I get it. They are sick, struggling, or can’t verbally tell you what they’re feeling…. so you let it slide. Over and over again, you let it slide, your special needs child’s behavior. I’m sure for special needs children or not, parents do this all the time, but I’d guess that with special needs children, you have a list of excuses a mile long of why you should just let it go. I sure did it and sometimes still do. It got so bad at one point, that I asked her doctor for help. He referred us, for this and other reasons, to a neuropsychologist. A multi-day evaluation resulted in this understanding: Chloe knows what is going on, is aware of our emotions, behavior, and how her emotions and behavior have an impact on our emotions and behavior. That was good news, right? Well, sort of. It meant, plain and simply, that Chloe had us wrapped around her tiny, little special needs finger. The specialist recommended we read and immediately implement the concepts taught in 1-2-3 Magic: Effective Discipline for Children 2-12 by Thomas W. Phelan, PhD. I’d be lying if I said I got right on that. I had a hard time believing a book could magically fix all our frustrations in how to handle Chloe. And I certainly did not like the idea of disciplining my angelic and “can do no wrong” child. However, living through a few more months of feeling completely out of control in my home and all social situations, I realized I needed to at least give it a whirl. Reading the book, for me,...
Wait and See

Wait and See

Because I am so open about Chloe’s conditions via blogging, Facebook, Instagram, at the store, at restaurants, you name it… many people reach out to me when they have a new diagnosis for their child, or no diagnosis for that matter. Friends of friends have been referred to me for questions and support on occasion. I’m glad to be of any help I can, though it’s very limited. One time in particular, I remember corresponding quite a bit with one mother whose experiences with her child reminded me a lot of our experiences of first learning about Chloe’s condition and all the frustrations we had during that process. This sweet mom kept asking me what to expect. “Will she do this? Will she do that? Will I be able to do this with her? What will people think? You don’t think she’ll need a wheelchair, do you?” I found myself giving the response that used to make me cringe. “You’ll just have to wait and see.” Ugh, I remember thinking that was such a cop-out answer from doctors. I thought for sure they knew and they just didn’t want to tell me the grim truth or were afraid to give me the hope I was seeking. But with a few years of wisdom (provided by Chloe) and motherly experience under my belt, I realize it’s the truth. You just don’t know. No mother really knows those things about each of their children, but especially those children with special needs. And so here I am seven years later echoing those words I used to dread yet heard so often. “Wait and see.” To which I...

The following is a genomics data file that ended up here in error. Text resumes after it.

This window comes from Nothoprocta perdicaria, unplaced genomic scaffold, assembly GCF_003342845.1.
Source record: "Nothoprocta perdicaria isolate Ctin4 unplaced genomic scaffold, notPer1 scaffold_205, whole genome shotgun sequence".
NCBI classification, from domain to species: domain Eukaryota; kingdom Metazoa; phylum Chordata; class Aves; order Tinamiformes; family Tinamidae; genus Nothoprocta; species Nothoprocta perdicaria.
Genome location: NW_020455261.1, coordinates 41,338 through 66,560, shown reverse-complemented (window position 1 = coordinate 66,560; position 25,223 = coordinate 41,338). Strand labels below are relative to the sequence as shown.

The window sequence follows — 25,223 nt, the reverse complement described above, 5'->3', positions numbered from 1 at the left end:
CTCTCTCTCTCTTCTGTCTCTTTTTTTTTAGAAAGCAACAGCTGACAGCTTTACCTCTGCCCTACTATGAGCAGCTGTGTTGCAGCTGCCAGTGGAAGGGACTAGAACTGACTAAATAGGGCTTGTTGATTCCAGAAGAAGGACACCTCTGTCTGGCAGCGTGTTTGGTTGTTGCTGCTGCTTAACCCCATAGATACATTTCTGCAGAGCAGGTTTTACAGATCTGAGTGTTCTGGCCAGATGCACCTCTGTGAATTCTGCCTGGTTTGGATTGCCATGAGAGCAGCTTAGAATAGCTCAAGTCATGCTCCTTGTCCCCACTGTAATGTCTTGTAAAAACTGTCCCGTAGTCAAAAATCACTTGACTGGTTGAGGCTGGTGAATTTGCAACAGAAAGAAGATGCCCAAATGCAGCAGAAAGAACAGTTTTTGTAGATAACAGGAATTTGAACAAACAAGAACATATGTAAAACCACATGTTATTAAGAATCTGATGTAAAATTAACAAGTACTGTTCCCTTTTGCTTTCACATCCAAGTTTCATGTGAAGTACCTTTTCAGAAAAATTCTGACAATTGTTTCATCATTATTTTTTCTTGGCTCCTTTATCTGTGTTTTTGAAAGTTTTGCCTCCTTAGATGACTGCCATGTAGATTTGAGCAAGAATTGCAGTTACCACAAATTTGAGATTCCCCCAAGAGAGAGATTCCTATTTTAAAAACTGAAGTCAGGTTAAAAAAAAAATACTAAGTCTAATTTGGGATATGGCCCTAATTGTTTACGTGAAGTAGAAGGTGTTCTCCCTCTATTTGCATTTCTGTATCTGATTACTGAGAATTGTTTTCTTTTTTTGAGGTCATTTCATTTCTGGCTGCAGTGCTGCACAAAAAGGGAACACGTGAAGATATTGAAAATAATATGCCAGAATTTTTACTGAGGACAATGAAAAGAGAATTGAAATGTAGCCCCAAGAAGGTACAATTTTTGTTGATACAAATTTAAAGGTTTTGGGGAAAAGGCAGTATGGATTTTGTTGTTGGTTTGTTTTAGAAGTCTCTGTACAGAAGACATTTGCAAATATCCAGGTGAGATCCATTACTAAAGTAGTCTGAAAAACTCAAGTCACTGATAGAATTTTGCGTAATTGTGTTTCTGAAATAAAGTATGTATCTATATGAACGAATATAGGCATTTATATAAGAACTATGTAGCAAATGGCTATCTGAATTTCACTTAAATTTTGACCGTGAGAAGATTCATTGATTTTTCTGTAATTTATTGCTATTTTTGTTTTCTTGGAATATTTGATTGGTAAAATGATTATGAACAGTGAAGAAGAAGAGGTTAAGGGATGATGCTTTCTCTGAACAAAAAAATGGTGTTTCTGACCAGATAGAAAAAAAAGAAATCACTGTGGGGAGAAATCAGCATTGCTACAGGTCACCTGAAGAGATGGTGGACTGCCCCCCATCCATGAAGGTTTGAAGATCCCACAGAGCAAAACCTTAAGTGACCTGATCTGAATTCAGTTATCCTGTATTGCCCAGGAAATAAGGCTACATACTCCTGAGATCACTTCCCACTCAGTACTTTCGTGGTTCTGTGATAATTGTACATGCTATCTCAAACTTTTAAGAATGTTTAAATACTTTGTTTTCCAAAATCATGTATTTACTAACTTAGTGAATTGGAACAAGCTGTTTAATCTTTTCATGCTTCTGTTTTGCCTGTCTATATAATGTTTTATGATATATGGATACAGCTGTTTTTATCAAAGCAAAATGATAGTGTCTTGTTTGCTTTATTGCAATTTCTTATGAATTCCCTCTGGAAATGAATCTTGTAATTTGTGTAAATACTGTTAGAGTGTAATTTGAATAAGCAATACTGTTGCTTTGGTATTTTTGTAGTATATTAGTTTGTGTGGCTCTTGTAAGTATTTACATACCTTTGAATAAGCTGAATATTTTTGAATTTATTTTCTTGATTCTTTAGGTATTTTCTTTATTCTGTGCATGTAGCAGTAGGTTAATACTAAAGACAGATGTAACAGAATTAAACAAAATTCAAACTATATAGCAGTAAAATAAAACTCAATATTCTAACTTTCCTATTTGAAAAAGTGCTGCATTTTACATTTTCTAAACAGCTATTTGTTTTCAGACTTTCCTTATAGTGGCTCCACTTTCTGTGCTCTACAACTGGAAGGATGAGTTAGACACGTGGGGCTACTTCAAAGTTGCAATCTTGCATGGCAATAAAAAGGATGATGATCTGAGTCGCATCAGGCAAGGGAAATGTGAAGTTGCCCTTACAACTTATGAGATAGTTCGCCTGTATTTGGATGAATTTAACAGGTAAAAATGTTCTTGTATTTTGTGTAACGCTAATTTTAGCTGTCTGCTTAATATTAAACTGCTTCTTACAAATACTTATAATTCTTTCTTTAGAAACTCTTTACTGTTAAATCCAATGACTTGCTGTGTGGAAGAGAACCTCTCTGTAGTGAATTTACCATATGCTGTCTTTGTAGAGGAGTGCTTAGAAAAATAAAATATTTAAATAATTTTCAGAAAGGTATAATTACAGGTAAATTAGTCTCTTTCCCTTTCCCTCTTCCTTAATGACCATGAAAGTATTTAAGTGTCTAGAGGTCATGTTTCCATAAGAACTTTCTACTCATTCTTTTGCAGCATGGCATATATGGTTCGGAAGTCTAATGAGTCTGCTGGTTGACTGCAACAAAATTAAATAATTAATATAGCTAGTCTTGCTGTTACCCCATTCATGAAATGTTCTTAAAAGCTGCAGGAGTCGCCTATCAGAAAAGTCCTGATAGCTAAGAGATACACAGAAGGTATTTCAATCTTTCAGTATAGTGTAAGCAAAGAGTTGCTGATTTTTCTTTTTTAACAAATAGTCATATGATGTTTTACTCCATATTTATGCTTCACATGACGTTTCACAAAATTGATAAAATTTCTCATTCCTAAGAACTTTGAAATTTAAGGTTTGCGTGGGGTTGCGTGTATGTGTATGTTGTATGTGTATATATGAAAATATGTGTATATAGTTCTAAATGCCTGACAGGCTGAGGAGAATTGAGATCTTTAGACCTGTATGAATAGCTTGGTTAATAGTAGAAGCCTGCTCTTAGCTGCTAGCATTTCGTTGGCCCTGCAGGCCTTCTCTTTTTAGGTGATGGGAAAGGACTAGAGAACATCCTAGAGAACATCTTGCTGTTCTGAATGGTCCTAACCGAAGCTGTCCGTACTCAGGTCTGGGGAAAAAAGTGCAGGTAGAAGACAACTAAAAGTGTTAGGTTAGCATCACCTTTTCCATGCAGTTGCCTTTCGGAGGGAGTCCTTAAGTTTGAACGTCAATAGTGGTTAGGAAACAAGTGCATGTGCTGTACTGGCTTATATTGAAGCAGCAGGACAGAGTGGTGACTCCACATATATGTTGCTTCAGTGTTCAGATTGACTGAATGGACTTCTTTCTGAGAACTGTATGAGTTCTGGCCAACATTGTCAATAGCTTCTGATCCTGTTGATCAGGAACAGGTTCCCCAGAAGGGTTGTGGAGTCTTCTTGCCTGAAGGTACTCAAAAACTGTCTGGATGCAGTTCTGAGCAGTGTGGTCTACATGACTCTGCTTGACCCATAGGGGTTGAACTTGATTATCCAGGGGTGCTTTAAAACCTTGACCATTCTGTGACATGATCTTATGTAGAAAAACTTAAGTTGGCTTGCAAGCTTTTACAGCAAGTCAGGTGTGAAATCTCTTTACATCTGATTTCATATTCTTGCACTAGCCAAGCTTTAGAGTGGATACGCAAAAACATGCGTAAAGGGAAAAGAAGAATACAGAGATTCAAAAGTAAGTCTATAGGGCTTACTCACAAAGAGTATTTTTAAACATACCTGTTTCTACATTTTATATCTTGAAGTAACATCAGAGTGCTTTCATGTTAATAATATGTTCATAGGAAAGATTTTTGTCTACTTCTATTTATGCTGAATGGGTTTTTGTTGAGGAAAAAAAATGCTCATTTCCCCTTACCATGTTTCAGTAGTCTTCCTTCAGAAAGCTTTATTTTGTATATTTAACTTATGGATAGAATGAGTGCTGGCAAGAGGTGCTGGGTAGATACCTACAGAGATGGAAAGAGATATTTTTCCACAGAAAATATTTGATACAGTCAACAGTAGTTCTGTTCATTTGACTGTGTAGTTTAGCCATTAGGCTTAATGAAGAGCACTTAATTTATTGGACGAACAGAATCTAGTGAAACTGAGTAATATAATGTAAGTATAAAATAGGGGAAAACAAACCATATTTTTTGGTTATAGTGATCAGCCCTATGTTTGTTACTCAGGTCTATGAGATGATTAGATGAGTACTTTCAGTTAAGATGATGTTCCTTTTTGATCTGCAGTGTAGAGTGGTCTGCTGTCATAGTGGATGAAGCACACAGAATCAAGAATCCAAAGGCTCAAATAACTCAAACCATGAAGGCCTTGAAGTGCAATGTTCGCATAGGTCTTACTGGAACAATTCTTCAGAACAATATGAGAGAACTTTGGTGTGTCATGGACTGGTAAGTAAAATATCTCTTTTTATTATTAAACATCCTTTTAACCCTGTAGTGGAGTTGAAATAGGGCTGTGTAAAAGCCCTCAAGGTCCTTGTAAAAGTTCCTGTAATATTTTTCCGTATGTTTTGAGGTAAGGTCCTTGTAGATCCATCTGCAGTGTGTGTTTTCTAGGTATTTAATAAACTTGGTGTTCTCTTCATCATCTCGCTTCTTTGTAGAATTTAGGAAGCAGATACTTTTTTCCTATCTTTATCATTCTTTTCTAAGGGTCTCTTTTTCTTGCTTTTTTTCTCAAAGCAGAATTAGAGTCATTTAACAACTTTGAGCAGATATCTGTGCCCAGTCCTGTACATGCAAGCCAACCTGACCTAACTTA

“I sat alone today”

“I sat alone today”

A lot of First Day’s are happening all over the country over the next four weeks and I have already started hearing the stories. The “I had a rough first day”s. The “no one talked to me”s. The “I sat alone at lunch”es. As a mom, hearing these stories are heart-breaking! As a special needs parent – it’s even worse. If children are excluding typical children like this, what are they doing with our special needs kids? We have done what we can, introduced them in the classroom, and then sent them off, alone, in the hopes that they won’t be alone very long. With our special needs children they often don’t understand how to respond to other kids, and don’t know how to fit in. Socially, children with autism just don’t get the social cues. Never mind those like my Dylan who developmentally just don’t understand. And, for even typical children, fitting in can be so hard, worse when you think you are different or you are shy. Please explain to your kids that we are all different, some differences are just more noticeable. Whether it be something physical or just an inability to respond appropriately or know what to say. Encourage them to look beyond what they first see. Introduce themselves, ask those sitting alone to come play with the group. Or even encourage your child to leave the group to go sit with them. Teach them to not be embarrassed to say hi to a child who may not hear, react or respond to them. I loved walking into Dylan school last year and seeing kids...